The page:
The first step in diagnosing hearing loss is to undergo a hearing evaluation. A comprehensive evaluation consists of a series of individual hearing tests that will help determine the extent and type of hearing loss. Our certified audiologists are skilled in conducting a number of hearing tests to help figure out a solution to your condition.
The Importance of Hearing Tests
Not all patients who experience hearing loss are aware of their condition. Symptoms tend to develop gradually over an extended period of time.
Hearing tests may help detect a problem early, improving your chances of successful treatment.
Even if you do not suspect hearing loss, regular hearing tests should be considered a necessary part of your overall health screening once you reach the age of 50. And they’re not just for older adults; babies and toddlers should have their hearing tested in order to prevent delays in speech and language development should a hearing impairment exist.
Hearing tests are completely safe and painless. They are performed in a soundproof booth, and results are plotted on a graph that shows your hearing response at different frequencies. This is called an audiogram, and will help the audiologist determine the best way to treat your hearing loss.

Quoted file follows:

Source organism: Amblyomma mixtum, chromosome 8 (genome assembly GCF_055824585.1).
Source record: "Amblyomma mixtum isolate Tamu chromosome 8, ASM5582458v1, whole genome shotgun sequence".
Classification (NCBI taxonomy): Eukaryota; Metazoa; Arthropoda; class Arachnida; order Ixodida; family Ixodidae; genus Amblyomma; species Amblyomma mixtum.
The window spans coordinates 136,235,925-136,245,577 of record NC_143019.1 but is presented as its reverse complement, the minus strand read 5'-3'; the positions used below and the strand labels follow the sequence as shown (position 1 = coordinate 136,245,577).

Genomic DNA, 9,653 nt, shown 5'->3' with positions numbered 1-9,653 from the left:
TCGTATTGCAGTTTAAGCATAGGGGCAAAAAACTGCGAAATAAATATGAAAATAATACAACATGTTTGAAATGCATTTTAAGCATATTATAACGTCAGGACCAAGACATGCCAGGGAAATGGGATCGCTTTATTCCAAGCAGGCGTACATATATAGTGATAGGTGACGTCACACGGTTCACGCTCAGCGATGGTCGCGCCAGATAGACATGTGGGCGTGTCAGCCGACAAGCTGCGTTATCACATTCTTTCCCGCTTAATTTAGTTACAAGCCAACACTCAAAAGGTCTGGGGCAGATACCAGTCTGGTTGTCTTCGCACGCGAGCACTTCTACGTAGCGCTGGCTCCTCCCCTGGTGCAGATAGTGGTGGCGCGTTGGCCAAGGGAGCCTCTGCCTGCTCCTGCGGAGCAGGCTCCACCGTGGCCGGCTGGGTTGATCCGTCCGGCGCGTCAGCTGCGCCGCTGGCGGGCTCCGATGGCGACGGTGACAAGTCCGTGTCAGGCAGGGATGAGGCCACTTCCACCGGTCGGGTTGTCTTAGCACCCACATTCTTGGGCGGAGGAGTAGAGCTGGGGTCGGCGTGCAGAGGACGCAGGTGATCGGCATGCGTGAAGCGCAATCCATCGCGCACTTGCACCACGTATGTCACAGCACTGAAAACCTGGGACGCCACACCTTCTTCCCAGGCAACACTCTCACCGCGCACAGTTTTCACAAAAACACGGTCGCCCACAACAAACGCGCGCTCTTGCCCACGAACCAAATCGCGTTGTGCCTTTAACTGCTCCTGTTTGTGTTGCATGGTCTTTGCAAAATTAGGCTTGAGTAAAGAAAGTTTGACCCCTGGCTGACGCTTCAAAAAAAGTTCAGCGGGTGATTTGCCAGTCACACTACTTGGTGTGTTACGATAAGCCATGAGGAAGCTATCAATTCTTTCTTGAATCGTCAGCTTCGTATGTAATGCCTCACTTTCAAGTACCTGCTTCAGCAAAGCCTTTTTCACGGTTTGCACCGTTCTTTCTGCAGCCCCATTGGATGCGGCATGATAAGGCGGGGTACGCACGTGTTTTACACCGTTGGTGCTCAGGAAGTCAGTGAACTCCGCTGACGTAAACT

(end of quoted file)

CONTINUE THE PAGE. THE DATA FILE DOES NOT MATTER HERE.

A typical hearing evaluation is comprised of a number of separate hearing tests, including:
Air Conduction Test
In this test, sometimes referred to as Audiometry, you will be given headphones and asked to respond to pure tones of varying volume and frequency levels by raising a hand, pressing a button, or giving a verbal reply. Your responses will determine how well you can hear at different frequencies, and can indicate whether your hearing loss is conductive or sensorineural.
Bone Conduction Test
If there is damage or a blockage in the outer or middle ear, bone conduction audiometry testing may be used. Instead of sending the tones through the ear, this type of testing is able to bypass the outer and middle ear and send the tone directly to the inner ear. A small vibrator is placed behind the ear. The device sends out a vibration that passes through the skull bone to reach the inner ear. If the results of this test are different than the air conduction test, your audiologist can use this information to determine whether you have a conductive or sensorineural hearing loss.
Speech testing is used to measure your speech reception and word recognition abilities. You are asked to repeat words and phrases delivered at normal conversational levels. Testing may be performed in quiet or noisy backgrounds.